How do we know? What is truth?
How are scientific claims justified?
Are we naturally good or evil?
Are we responsible for our actions?
How do human minds and bodies interact?
Do people have free will?
What is justice?
Philosophy embraces difficult questions and investigates fundamental concepts.
Some are abstract and deal with the nature of truth, justice, value, and knowledge; others are more concrete. Philosophy examines the efforts of past thinkers and cultivates the capacity to reason about our own thinking. The discipline encourages clarity of thought and careful analysis of arguments. And, it engages complex problems that might get overlooked in other fields. Developing a philosophical mindset and learning to engage with difficult questions helps students identify and apply critical pressure to assumptions behind conventional judgments, practices, and arguments.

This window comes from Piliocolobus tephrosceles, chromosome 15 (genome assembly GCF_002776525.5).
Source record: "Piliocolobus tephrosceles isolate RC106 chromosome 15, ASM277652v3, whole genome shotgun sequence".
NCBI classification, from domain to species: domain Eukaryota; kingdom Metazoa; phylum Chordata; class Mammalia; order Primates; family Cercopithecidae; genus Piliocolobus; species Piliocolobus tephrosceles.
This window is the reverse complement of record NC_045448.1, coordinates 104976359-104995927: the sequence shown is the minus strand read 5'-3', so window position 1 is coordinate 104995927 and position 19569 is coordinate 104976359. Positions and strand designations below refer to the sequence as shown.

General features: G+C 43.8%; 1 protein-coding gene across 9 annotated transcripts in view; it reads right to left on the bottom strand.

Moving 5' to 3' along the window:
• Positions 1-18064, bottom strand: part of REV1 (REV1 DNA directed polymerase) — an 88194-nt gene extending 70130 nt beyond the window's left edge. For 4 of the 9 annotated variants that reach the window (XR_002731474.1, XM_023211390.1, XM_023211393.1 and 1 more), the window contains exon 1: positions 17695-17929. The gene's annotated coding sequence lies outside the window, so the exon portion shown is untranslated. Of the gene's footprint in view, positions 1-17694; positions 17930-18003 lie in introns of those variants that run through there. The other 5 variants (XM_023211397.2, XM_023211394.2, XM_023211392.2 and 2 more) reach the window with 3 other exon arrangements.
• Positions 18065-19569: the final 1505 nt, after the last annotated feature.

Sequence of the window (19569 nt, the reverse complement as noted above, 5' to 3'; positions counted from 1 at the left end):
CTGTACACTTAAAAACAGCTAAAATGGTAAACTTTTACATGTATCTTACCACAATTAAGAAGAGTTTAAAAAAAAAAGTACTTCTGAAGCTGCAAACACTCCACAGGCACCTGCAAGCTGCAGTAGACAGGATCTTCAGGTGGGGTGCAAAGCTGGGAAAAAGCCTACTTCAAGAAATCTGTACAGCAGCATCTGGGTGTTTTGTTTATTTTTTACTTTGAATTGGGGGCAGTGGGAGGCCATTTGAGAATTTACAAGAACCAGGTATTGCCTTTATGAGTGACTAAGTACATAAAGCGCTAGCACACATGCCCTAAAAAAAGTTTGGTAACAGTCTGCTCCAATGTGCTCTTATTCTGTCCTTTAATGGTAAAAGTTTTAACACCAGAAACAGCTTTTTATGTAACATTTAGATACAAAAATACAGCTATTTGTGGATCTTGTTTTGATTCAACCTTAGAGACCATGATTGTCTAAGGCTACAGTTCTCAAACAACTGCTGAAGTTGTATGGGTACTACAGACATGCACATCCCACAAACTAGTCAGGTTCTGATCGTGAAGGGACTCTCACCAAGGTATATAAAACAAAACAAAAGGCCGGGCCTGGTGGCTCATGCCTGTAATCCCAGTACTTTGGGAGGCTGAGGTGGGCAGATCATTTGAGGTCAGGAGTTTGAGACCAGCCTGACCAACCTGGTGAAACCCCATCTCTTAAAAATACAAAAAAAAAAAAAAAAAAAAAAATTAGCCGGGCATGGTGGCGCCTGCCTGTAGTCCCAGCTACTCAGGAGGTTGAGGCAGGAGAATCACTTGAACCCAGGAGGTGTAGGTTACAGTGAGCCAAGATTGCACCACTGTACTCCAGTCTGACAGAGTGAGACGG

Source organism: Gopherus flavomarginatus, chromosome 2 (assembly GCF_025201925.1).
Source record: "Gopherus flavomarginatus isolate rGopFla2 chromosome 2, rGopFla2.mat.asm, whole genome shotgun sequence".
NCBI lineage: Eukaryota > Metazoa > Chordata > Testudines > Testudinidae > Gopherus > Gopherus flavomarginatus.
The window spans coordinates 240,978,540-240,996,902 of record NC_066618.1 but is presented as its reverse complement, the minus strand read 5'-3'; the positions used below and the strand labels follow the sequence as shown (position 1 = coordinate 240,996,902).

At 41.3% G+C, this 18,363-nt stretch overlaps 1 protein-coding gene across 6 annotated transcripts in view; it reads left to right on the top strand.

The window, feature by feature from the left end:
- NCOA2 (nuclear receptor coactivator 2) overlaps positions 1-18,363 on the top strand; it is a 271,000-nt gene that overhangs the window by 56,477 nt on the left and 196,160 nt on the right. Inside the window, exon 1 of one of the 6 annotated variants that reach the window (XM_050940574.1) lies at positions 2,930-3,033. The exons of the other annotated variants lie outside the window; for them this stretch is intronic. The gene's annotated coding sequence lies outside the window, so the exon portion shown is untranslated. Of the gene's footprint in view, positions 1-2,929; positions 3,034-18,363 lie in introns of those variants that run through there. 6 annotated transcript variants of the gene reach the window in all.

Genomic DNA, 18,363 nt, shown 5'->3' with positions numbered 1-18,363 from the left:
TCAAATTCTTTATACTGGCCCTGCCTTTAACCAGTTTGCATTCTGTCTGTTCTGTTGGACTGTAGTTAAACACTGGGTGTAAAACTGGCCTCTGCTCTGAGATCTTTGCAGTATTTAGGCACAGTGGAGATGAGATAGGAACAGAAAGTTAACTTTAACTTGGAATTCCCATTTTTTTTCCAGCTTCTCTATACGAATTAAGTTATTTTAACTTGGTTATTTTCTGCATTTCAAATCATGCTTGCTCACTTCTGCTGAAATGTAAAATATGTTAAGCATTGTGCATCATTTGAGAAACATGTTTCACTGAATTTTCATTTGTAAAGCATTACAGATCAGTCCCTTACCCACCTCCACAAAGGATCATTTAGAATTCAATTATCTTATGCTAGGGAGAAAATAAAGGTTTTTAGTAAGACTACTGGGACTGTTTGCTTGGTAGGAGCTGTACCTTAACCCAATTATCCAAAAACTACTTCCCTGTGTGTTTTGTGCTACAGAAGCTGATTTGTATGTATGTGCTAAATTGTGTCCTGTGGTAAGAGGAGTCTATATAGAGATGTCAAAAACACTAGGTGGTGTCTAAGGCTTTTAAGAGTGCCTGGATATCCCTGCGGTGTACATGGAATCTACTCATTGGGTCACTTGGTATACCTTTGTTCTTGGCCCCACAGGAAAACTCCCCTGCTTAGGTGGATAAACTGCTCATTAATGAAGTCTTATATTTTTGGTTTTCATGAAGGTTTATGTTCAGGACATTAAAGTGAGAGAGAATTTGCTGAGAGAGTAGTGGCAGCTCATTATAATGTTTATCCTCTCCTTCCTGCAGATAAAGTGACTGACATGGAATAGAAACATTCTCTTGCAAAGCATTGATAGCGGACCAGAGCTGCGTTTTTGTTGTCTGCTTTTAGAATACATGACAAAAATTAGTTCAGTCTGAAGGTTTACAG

At Stanford, we believe that philosophy ought to be engaged and applied.
It should address philosophical questions as they arise in the real world and within the practices of other disciplines. This tradition is reflected in our department’s collaboration with a wide range of interdisciplinary programs and initiatives, including Ethics in Society, Symbolic Systems, History and Philosophy of Science, Feminist, Gender, and Sexuality Studies, and the Philosophy and Literature initiative.
Critical reading. Analytical thinking. Sound argumentation.
Although philosophy may be considered the oldest academic discipline, studying it has powerful currency it today's world. A philosophical framework equips students with the skills to succeed in a wide variety of fields including law, business, teaching, and medicine. Stanford philosophy alums run investment firms, lead nonprofit organizations, and work on biomedical ethics issues for government agencies.